World

Obama: Trump ‘lacks understanding’ of the world, nuclear policy

CAMP DAVID, MD - MAY 14:  U.S. President Barack Obama speaks to reporters following the Gulf Cooperation Council-U.S. summit on May 14, 2015 at Camp David, Maryland. Obama hosted leaders from Saudi Arabia, Kuwait, Bahrain, Qatar, the United Arab Amirates and Oman to discuss a range of issues including the Iran nuclear deal. (Photo by Kevin Dietsch - Pool/Getty Images)

CAMP DAVID, MD - MAY 14: U.S. President Barack Obama speaks to reporters following the Gulf Cooperation Council-U.S. summit on May 14, 2015 at Camp David, Maryland. Obama hosted leaders from Saudi Arabia, Kuwait, Bahrain, Qatar, the United Arab Amirates and Oman to discuss a range of issues including the Iran nuclear deal. (Photo by Kevin Dietsch - Pool/Getty Images)  (2015 Getty Images)

President Barack Obama said Friday that suggestions from people like Donald Trump that nuclear weapons would help South Korea and Japan show a lack of understanding of the world.

The Republican presidential front-runner told The New York Times last week he would be open to Japan and South Korea having their own atomic arsenals as a deterrent to North Korea.

When asked about the issue Friday night, Obama said, "The person who made the statements doesn't know much about foreign policy or nuclear policy or the Korean Peninsula or the world generally."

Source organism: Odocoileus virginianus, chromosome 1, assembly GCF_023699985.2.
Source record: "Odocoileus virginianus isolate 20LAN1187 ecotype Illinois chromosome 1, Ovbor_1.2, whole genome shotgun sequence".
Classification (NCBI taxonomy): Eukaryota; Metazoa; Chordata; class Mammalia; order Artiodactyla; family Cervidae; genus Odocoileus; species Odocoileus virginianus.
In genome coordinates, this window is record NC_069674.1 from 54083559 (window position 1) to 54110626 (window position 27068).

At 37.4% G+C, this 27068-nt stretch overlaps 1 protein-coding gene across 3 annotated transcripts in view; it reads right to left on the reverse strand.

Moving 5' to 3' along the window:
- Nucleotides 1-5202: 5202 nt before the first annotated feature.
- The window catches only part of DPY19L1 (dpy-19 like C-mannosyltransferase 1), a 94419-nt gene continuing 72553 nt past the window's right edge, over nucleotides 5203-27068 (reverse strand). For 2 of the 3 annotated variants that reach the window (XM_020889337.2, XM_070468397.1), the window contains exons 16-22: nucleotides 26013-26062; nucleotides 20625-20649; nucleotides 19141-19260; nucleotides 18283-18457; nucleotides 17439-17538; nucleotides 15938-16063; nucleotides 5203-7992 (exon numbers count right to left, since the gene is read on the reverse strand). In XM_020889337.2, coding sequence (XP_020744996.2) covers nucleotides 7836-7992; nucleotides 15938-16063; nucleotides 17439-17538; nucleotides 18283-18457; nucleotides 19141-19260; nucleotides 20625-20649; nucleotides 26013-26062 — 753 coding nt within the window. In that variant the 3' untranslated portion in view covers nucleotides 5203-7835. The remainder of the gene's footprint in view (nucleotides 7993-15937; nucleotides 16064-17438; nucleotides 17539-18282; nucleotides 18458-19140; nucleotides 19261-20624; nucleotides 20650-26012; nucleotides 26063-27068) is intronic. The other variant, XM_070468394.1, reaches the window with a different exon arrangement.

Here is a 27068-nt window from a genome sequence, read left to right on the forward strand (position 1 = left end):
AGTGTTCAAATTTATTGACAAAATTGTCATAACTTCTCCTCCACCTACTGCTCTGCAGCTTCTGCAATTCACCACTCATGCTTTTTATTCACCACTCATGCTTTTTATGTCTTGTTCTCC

He described the U.S. alliance with Japan and South Korea as "one of the cornerstones of our presence in the Asia-Pacific region." U.S. policy there, he said, "has prevented the possibilities of a nuclear escalation in conflict between countries that in the past and throughout history have been engaged in hugely destructive conflicts and controversies. So you don't mess with that."

Obama added, "And we don't want somebody in the Oval Office who doesn't recognize how important that is."

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Without naming specific candidates, Obama noted that the hectic campaign to replace him had come up during discussions with leaders at this week's nuclear summit in Washington.

"What we do is really important to the rest of the world," he said. "And even in those countries that are used to a carnival atmosphere in their own politics want sobriety and clarity when it comes to U.S. elections."

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